If you took to running over lockdown, maybe you clocked a 5 or 10k time you’re particularly proud of. In four whole months of accumulated running, however, most of us still wouldn’t have come close to the 260-mile record set by ultra runner Damian Hall late last month.
The 44-year-old broke the Pennine Way Fastest Known Time (FKT) by covering the mammoth distance in 61 hours and 35 minutes. To put that into context, hikers tend to 16-19 days to walk the length of the National Trail, which twists its way from Kirk Yetholm in the Scottish Borders to Edale, Derbyshire.
If that’s not impressive enough, Hall also amassed more ascent than the height of Mount Everest, collected all the litter he came across, and did it all on a grand total of 45 minutes’ sleep…
How long was this attempt in the pipeline?
“In a way nine years, because that’s when I first walked the Pennine Way. I wrote a guidebook after that walk and I remember including the previous FKT record – Mike Hartley’s 2 days 17 hours in 1989 – and thinking, wow! I wasn’t a runner at that time, or at least I didn’t consider myself a runner, and I remember thinking that time was absolutely bonkers.
“But then over the years I got more into trail and ultra running, my horizons broadened slightly and my mind opened to what I might be able to achieve. Then in 2016 I ran an FKT on the South West Coast Path, and after that it was very much a case of, ‘Right what’s next? I want to do more of these!’
“The Pennine Way record was definitely on my radar, but I was very intimidated by it – not the distance so much as the time. When something stands for 31 years you know it’s pretty good. But I was sitting on the idea for a few years, kept putting it off, and then lockdown came along and removed all distractions. I had no excuses any more and decided it had to be done.”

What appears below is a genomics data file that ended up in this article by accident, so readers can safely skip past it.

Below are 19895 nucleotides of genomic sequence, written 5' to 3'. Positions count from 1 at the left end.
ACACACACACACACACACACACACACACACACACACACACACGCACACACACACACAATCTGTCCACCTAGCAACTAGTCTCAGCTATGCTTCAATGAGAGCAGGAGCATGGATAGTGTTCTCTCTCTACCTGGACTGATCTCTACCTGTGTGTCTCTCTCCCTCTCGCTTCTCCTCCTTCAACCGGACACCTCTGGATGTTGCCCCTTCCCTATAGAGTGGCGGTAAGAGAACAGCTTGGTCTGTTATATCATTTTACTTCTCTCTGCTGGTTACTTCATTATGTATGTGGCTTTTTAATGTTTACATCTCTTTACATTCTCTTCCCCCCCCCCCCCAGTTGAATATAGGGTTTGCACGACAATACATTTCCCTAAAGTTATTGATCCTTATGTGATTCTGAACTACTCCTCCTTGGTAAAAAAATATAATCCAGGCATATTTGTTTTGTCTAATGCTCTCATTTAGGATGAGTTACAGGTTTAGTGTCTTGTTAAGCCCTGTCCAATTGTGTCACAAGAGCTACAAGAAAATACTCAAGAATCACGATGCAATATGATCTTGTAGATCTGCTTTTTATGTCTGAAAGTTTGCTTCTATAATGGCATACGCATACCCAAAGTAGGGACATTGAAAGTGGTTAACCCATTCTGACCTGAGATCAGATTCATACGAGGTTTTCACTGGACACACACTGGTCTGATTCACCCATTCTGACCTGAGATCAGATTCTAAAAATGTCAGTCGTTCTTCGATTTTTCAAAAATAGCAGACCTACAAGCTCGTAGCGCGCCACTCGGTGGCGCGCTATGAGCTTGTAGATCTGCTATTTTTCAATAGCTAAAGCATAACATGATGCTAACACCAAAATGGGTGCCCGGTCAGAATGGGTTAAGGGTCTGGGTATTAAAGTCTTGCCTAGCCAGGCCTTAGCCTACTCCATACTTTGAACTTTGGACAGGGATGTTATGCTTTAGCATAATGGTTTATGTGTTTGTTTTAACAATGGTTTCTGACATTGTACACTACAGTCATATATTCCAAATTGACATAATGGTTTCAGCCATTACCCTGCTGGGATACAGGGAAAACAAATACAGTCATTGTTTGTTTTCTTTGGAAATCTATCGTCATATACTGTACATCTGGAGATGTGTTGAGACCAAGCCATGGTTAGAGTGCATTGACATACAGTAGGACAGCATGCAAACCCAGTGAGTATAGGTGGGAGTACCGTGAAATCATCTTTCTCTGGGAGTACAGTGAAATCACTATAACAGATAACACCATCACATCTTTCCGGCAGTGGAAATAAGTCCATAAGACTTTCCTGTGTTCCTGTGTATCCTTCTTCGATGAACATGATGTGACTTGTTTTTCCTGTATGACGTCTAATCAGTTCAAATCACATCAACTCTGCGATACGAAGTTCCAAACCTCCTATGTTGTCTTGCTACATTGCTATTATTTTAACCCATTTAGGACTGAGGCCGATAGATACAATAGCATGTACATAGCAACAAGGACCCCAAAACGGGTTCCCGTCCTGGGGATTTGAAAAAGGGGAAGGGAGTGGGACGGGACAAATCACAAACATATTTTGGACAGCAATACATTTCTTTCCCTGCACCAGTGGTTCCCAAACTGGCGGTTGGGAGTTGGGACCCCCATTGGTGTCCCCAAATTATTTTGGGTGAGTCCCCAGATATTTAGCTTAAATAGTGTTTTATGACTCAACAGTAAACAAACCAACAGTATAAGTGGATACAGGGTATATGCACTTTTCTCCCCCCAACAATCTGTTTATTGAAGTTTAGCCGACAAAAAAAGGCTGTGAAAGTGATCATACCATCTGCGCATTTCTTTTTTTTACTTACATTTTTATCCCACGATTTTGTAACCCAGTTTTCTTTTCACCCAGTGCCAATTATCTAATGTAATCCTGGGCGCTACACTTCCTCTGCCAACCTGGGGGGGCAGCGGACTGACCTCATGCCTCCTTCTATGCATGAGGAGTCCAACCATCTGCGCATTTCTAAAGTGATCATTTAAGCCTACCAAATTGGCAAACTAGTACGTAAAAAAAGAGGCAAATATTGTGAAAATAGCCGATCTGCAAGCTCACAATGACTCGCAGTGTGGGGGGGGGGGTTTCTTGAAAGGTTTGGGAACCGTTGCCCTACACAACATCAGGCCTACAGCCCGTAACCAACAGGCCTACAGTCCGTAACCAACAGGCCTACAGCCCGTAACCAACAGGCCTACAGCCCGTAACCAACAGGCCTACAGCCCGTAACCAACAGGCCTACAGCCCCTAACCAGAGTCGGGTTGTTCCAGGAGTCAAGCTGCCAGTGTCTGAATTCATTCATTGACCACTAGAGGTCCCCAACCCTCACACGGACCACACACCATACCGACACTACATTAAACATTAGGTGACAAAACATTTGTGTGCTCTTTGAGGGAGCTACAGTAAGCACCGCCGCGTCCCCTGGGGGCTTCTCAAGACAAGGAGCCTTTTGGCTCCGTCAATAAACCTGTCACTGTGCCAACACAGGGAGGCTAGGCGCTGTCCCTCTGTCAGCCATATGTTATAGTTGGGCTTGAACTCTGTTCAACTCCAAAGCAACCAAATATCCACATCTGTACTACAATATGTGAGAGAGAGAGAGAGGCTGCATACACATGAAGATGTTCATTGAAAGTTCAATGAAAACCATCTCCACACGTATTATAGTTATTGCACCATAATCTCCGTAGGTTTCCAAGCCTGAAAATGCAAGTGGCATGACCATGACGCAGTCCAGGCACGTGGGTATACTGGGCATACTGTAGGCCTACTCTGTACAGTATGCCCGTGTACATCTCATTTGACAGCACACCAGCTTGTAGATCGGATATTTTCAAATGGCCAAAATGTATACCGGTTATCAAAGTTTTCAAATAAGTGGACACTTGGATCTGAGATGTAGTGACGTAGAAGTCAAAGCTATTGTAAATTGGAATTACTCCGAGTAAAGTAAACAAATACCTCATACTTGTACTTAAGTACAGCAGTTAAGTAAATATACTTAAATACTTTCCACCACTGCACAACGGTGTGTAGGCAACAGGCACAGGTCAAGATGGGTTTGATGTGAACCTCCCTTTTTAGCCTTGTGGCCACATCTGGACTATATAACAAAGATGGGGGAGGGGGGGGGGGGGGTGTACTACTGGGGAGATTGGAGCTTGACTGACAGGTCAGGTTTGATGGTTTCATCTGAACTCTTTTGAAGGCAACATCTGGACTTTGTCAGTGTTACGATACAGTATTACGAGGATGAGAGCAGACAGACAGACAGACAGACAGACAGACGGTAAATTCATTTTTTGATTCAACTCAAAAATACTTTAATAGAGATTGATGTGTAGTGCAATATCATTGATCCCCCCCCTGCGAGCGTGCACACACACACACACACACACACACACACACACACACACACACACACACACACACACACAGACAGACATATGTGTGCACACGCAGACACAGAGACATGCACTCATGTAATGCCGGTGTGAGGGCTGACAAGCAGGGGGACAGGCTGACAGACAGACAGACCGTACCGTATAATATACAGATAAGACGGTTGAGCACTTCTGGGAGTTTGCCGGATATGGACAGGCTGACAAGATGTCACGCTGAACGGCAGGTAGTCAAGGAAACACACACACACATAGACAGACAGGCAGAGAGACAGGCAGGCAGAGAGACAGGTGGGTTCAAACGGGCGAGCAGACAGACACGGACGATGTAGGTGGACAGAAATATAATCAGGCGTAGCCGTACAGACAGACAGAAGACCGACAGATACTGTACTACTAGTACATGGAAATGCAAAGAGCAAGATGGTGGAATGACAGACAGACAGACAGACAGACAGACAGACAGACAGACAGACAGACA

How gruelling was your training leading up to it?
“I did most of my training in the Wiltshire Cotswolds, where I live. To be honest it was quite relaxed, because during lockdown running felt like a bit of a privilege. So there was a lot of running just for the pure love of running. As lockdown eased, I still couldn’t get to the Brecon Beacons where I normally train, but I could get to the Mendips [the Mendip Hills, Somerset], which aren’t quite on the level of the Pennines but it was something.
“Towards the end of my training when we were allowed to travel a bit more I did go up to the Pennines three times. I should say that I’ve done The Spine Race [a 268-mile race from Edale, England, to Kirk Yetholm, Scotland] twice, so I know the Pennine Way fairly well.
“But in terms of miles and volume of training, I wasn’t doing the crazy mileage I have done in the past. I was averaging 70-75 miles a week, which isn’t the crazy amounts some ultra runners do.”
Your attempt was just one week after John Kelly broke the record that had stood for 31 years – was that cause for hope or intimidation for you?
“John is a friend of mine and we were discussing it together quite a lot. We even discussed setting off at the same time, but we couldn’t quite get the dates to work. Obviously I followed his run with a lot of interest and even though he broke the record it filled me with a lot of optimism, because he had quite a tough time of it.